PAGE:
The board's announcement said the flows are above the levels set in Plan 2014 as the maximum safe threshold for commercial navigation on the St. Lawrence River.
Rep. Chris Collins, a Clarence Republican who has been attacking Plan 2014 since before its enactment, lauded the increased water outflows.
"I am glad to see the U.S. chair of the IJC, Jane Corwin, and her new U.S. commissioner colleagues have hit the ground running," said Collins, who lobbied for Corwin's appointment. "Within two weeks of their confirmations they held a listening session with local officials along the Lake Ontario south shore and toured flood damage. Now they have increased the release of water through the St. Lawrence as a first step in easing Lake Ontario flooding concerns."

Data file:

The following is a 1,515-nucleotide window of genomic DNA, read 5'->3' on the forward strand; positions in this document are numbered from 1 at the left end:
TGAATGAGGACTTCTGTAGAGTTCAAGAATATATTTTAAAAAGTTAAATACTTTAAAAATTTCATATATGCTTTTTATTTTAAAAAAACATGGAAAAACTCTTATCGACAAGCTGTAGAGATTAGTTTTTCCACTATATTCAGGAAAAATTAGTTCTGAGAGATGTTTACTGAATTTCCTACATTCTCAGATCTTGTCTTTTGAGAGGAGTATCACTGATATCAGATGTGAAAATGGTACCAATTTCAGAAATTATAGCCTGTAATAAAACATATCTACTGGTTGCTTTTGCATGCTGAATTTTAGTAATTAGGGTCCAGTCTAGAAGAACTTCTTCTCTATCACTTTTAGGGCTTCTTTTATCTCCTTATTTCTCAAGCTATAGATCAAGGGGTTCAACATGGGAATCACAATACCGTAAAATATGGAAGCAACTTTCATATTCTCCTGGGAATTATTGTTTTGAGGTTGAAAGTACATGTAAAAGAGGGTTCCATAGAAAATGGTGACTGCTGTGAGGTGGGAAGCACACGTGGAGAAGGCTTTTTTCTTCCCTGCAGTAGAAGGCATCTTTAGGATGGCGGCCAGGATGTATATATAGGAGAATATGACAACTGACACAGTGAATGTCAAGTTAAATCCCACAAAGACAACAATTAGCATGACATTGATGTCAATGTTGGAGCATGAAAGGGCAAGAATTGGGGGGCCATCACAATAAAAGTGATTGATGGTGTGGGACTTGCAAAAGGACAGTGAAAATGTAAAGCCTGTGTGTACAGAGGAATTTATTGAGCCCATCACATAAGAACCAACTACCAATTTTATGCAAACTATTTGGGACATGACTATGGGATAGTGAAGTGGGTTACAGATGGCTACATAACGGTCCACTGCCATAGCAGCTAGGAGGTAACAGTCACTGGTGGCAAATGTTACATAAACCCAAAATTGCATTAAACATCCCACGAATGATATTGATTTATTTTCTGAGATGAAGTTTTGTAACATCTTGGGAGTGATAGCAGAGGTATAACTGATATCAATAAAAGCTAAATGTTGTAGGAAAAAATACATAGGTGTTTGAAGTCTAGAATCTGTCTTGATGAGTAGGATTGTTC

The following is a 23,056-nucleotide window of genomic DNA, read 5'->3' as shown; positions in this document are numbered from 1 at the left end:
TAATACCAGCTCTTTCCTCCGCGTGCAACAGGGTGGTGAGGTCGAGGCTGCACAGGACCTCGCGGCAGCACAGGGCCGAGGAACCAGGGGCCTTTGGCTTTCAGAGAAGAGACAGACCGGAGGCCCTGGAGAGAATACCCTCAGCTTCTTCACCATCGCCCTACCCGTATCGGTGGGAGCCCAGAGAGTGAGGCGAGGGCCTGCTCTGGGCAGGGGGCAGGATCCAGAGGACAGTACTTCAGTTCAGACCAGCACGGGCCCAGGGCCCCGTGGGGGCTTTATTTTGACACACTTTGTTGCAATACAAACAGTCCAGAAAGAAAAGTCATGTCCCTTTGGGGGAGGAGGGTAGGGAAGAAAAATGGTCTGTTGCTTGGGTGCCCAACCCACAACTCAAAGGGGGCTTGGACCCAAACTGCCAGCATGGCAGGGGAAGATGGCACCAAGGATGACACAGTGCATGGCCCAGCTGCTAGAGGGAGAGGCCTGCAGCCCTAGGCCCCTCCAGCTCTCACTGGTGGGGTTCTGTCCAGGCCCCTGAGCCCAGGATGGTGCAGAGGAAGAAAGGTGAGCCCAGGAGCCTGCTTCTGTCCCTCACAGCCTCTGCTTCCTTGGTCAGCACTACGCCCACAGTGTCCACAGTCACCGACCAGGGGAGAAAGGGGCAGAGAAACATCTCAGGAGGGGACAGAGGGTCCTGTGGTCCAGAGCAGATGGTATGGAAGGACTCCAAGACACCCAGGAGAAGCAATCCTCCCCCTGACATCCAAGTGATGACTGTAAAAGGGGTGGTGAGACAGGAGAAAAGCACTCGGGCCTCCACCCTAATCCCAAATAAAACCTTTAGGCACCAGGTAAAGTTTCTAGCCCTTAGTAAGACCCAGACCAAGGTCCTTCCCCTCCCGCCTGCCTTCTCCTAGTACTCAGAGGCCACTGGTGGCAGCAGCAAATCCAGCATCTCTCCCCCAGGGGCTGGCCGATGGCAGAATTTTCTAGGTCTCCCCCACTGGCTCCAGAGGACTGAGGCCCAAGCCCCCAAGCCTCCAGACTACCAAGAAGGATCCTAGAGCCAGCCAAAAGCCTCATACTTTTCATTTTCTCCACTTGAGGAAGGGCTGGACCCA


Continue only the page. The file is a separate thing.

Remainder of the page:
Collins said he still hopes the IJC will abandon Plan 2014, but Béland didn't sound ready to do that, saying that plan had nothing to do with this year's flooding.
Even if the plan had never been implemented, "it would be exactly the same thing" in terms of flooding this year, he said.
He said the agency must balance the interests of Lake Ontario property owners with those upstream on the St. Lawrence, as well as those of shipping interests and hydropower facilities. And it must do so at a time when climate change may be changing precipitation patterns in ways that are difficult to predict.